He first came to the Mid­dle East 34 years ago, sweat­ing in his heavy Lon­don suit, and sil­ver­smith Grant Mac­don­ald is still mak­ing be­jew­elled swords, hand-crafted clock cases and cof­fee pots. Here he tells Mike Peake why he loves do­ing busi­ness in the UAE

Friday - - Society Living Leisure -

Sil­ver­smith Grant Mac­don­ald on do­ing busi­ness in the Mid­dle East over the past 34 years.

Once ev­ery four weeks, give or take a day or two, renowned Bri­tish sil­ver­smith Grant Mac­don­ald bids farewell to col­leagues at his busy Lon­don work­shop and sets off for the air­port to be­gin his jour­ney to the Mid­dle East. He’s been do­ing the same run since 1979 – an as­ton­ish­ing 34 years – and if he ever gets tired of it (un­likely), he re­ally only has him­self to blame.

Cut­ting a dash­ing fig­ure in his suit dur­ing those first early vis­its to the Gulf, Grant was quick to es­tab­lish him­self as the most ea­ger, most will­ing and most tal­ented young sil­ver­smith around. Di­a­mond-en­crusted sword to be pre­sented to a pres­i­dent? No prob­lem. Mag­nif­i­cently or­nate cof­fee pot that looks like it could have been made lo­cally in the 1700s? Piece of cake.

For Grant, his com­mit­ment to ‘be­ing there’ so reg­u­larly – cou­pled with a fer­vent in­ter­est in the re­gion’s rich de­sign his­tory – has meant a per­sonal and in­sight­ful touch that is sec­ond to none. And to­day his con­tacts book is bulging. Whether it’s a cer­e­mo­nial dag­ger, a minia­ture graz­ing oryx or one of the beau­ti­ful sil­ver horses he’s be­come so well known for, Grant’s cre­ations have brought him a host of Mid­dle Eastern ad­mir­ers and seen him wel­comed into palaces from Qatar to the UAE. “I’m work­ing on seven gold swords right now,” he smiles, as he puts down his tools for a while to talk to Fri­day. “I try to make the best of the best.”

What are your ear­li­est mem­o­ries of The Gulf?

My first vis­its to the emi­rates seem like hun­dreds of years ago be­cause of the rate of progress. I re­mem­ber when I first went to the Dubai Mu­seum, which is still there of course, with its beau­ti­ful walk­ways. When I first went it was just sand. I have a snap­shot in time, I guess, of those ear­li­est vis­its, and I’m amazed by new changes when­ever I go.

The de­vel­op­ment must seem hard to keep up with.

I’m in awe of the place, Dubai es­pe­cially, and when I go now I feel like a tourist. I look around and go, “Well, that wasn’t there be­fore!” I re­mem­ber the first thing that struck me upon ar­riv­ing in Abu Dhabi was how green it was. The late Shaikh Zayed Bin Sul­tan Al Nahyan was a great vi­sion­ary, of course, and set about green­ing up the emi­rates. When you ar­rived at the air­port and came off the first round­about it was tree-lined and grass-lined all the way into town and it seemed, af­ter fly­ing over the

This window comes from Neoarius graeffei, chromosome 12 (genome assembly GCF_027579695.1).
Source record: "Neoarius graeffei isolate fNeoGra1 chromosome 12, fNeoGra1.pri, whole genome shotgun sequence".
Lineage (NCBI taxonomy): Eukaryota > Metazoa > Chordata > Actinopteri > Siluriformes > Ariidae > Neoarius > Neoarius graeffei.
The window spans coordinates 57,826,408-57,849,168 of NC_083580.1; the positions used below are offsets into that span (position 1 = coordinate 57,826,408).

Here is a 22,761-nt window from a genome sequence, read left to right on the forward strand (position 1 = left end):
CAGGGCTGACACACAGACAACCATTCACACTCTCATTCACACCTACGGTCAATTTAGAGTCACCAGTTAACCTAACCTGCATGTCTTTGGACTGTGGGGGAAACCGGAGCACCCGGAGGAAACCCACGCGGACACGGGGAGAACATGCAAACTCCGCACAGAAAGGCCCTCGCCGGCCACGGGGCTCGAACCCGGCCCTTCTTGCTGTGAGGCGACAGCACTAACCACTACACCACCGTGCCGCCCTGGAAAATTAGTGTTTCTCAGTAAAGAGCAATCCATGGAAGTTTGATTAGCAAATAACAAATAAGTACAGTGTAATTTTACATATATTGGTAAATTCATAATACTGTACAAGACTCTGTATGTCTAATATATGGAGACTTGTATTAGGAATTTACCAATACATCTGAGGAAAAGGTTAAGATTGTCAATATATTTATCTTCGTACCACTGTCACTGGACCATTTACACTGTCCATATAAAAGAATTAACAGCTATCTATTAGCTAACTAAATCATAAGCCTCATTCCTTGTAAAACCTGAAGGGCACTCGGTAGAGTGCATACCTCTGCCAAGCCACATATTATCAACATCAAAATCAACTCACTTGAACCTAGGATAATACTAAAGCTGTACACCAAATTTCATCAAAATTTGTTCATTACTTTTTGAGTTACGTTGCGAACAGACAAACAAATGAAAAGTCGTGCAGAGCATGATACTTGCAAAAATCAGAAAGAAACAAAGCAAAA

desert, absolutely fan­tas­tic. He wanted it to be beau­ti­ful and his idea of beau­ti­fi­ca­tion ran all the way to the sort of work that I made for him be­cause he had this huge at­ten­tion to de­tail, al­most a fal­con’s eye. He en­joyed his con­nec­tions to the life of the Be­douin and so ev­ery­thing I made for him in­volved lots of re­search, and by get­ting it right so many times I was blessed with his pa­tron­age for 20-some­thing years.

What was your big break in the Gulf?

I was at a palace in 1981 – it was a neigh­bour of the UAE – and I’d de­liv­ered some pieces to the per­son I was deal­ing with. He of­fered to show me their top gift, the gift they gave to vis­it­ing pres­i­dents and so on, and he gave me a wooden box. In­side the box was a sword with dec­o­ra­tive wire. I said that I could make beau­ti­ful, hand­crafted swords, even though it was a slight fib, as I’d never made one, but I knew I could do it.

What hap­pened?

He told me to come back with a de­sign, so I dis­ap­peared to my ho­tel room for three or four days, drew a sword, and came back with it. It was 18-carat gold with di­a­monds and ru­bies, and he said, “We’ll be absolutely amazed if you can do it.”

I came back to Lon­don and in my work­shop I started to make it. Six or eight weeks later I took it back, and it looked ex­actly like the draw­ing, absolutely ter­rific, and the man said what­ever the Ara­bic equiv­a­lent of “Wow!” is. He told me to go back to the ho­tel and they’d con­tact me. Well, three or four days passed and